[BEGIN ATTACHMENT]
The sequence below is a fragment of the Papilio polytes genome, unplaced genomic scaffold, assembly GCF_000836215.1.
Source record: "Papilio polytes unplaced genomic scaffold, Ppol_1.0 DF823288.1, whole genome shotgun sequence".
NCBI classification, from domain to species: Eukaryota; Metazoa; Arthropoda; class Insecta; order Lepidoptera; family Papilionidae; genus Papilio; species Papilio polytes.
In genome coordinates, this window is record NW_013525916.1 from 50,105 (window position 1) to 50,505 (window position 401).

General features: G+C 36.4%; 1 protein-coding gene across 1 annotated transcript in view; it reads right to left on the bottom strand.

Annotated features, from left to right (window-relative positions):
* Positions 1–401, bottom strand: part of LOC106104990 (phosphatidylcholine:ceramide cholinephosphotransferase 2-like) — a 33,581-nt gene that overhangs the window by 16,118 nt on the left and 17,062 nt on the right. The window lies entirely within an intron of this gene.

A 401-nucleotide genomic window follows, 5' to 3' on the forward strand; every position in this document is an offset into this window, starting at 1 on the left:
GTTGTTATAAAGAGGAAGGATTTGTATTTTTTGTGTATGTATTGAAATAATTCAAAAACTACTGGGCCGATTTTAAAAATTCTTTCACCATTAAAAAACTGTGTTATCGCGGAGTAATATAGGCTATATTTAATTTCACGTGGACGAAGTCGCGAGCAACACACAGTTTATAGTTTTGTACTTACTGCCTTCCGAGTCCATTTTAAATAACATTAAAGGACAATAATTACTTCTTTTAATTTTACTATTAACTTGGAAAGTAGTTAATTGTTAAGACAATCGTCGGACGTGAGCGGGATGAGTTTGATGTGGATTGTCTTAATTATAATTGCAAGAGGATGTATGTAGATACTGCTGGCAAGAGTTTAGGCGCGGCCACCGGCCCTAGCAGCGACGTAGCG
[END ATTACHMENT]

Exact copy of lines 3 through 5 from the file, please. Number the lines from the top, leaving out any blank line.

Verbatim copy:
NCBI classification, from domain to species: Eukaryota; Metazoa; Arthropoda; class Insecta; order Lepidoptera; family Papilionidae; genus Papilio; species Papilio polytes.
In genome coordinates, this window is record NW_013525916.1 from 50,105 (window position 1) to 50,505 (window position 401).

General features: G+C 36.4%; 1 protein-coding gene across 1 annotated transcript in view; it reads right to left on the bottom strand.